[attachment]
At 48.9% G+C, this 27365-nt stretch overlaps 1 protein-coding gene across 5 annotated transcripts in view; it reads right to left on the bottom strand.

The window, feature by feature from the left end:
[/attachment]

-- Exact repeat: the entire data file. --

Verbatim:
At 48.9% G+C, this 27365-nt stretch overlaps 1 protein-coding gene across 5 annotated transcripts in view; it reads right to left on the bottom strand.

The window, feature by feature from the left end: